Little carrot-topped Ruruka is the curious one, with a clever, savvy nature and the innocence of age that frequently excuses her inappropriate behavior. And yet, among her flighty mother and temperamental sisters, Ruruka’s the reliable one around the house, preparing everyone’s school lunches and performing the housework, and thereby creating an odd contrast between intellectual maturity and physical and emotional childishness.
Just Being Male?
The girls’ mother, Maria, lost her husband to an illness just after her youngest daughter’s birth. “Because he wasn’t strong,” she explains, and when Yusuke is able to do things like slay bathroom cockroaches or eat several bowls of rice, it seems to please her enormously. Maria is incredibly sweet, easy-going and forgiving – the h-game definition of “maturity” that Maria embodies seems to involve awareness, understanding, and gently-amused, good-natured forgiveness of a teenage boy’s clumsy lecherousness. Should Yusuke have a new spat with Sanae or otherwise butt heads against the rules of an all-girls house, Maria is quick to forgive, to take his side and diplomatically explain the conflict away to her daughters fondly, with something to the effect of, “But, he’s just being a male.”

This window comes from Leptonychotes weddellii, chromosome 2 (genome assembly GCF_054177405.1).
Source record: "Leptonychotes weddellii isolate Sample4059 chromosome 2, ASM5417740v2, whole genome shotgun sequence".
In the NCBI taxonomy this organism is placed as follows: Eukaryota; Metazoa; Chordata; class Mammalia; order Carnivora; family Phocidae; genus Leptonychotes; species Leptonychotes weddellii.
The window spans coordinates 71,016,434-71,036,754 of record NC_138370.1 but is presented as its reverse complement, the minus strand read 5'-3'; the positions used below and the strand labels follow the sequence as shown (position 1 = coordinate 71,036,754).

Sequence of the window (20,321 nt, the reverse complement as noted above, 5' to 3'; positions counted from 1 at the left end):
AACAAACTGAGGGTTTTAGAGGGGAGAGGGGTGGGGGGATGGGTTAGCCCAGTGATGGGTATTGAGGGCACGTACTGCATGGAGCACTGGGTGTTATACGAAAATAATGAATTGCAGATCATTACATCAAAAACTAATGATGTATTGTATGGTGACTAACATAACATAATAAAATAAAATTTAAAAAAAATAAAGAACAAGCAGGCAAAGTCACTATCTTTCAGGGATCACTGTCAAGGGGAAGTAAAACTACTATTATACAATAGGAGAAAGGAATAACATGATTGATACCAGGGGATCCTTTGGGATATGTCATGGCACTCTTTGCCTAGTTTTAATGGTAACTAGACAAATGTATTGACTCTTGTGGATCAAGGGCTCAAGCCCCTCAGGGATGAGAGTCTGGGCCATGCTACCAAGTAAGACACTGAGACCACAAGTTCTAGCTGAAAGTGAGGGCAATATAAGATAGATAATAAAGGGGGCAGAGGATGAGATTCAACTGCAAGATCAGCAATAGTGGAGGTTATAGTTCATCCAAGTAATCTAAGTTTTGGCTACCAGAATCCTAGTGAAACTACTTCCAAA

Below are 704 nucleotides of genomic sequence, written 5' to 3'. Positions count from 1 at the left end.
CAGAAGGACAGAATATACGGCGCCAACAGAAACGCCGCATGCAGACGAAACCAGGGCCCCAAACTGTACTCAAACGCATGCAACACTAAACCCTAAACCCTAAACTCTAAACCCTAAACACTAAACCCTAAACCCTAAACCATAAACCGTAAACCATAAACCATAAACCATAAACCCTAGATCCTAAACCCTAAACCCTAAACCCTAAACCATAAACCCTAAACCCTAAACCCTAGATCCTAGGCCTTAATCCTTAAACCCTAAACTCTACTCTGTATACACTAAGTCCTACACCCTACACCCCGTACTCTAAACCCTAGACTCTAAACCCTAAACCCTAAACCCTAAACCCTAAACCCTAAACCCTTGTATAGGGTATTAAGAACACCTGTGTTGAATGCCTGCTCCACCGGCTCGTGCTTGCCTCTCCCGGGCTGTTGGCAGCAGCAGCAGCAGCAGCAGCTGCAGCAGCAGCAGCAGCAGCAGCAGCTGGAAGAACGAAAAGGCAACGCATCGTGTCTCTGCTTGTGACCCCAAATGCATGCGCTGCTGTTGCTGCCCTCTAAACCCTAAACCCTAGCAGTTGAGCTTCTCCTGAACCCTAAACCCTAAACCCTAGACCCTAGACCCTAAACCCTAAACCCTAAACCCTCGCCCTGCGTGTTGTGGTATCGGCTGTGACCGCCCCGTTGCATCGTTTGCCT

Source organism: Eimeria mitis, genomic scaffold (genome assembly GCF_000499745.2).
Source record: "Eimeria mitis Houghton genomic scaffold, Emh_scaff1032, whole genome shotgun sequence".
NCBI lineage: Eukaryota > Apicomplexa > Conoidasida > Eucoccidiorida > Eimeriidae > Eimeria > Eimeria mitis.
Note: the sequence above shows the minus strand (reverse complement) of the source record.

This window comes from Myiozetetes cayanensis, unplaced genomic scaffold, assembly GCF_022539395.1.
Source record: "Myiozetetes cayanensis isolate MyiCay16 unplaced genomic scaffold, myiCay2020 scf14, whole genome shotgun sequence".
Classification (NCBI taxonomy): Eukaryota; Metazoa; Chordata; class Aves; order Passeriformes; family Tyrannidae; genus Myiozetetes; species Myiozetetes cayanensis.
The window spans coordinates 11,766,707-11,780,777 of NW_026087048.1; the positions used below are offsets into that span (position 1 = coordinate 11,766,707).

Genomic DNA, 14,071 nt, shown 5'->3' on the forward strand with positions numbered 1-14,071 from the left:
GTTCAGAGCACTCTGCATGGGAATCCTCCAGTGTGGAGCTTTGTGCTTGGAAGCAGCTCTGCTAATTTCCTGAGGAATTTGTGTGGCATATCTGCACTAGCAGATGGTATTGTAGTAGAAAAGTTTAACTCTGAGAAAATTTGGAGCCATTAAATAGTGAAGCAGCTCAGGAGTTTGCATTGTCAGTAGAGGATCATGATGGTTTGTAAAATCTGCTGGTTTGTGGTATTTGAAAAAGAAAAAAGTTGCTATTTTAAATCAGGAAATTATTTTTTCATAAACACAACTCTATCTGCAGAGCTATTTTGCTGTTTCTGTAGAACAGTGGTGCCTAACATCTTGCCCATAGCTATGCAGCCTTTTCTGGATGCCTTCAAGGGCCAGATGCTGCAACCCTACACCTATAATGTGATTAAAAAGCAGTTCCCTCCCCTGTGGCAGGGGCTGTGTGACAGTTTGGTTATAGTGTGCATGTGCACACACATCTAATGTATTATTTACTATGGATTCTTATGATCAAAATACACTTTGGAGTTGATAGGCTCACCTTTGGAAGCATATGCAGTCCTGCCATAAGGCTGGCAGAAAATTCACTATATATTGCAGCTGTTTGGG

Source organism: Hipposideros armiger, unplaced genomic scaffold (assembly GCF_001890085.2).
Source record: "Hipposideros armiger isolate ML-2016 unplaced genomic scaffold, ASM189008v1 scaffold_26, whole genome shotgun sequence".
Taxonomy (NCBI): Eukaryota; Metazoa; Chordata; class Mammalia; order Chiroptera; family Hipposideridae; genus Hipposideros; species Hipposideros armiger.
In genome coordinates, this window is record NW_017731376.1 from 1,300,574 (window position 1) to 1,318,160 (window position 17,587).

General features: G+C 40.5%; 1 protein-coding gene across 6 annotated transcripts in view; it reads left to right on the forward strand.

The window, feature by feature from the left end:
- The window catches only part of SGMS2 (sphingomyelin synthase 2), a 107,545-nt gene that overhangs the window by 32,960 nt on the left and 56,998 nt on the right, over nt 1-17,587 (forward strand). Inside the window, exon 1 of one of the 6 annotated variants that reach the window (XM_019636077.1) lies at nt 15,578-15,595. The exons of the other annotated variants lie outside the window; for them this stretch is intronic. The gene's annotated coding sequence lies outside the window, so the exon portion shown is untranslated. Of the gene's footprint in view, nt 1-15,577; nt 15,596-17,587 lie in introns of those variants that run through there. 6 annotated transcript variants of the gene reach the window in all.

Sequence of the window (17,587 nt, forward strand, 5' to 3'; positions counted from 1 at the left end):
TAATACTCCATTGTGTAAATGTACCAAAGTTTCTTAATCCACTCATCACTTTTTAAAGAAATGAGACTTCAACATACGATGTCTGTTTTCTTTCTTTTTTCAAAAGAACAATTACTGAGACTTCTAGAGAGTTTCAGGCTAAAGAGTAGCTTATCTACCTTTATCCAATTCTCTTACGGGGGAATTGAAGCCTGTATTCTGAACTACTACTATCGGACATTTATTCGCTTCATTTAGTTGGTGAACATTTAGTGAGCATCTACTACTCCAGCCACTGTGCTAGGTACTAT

The game never goes any deeper, or gets any more complex than this, and one must assume the audience appreciates that – after all, games like Yume Miru Kusuri take several hours to play through, and the erotic scenes are not always frequent. With The Sagara Family, the relationships seem transparent and your path seems clear – as you will, of course, end up with one of the family’s women, it’s often apparent which option favors which female when you’re presented with a decision tree.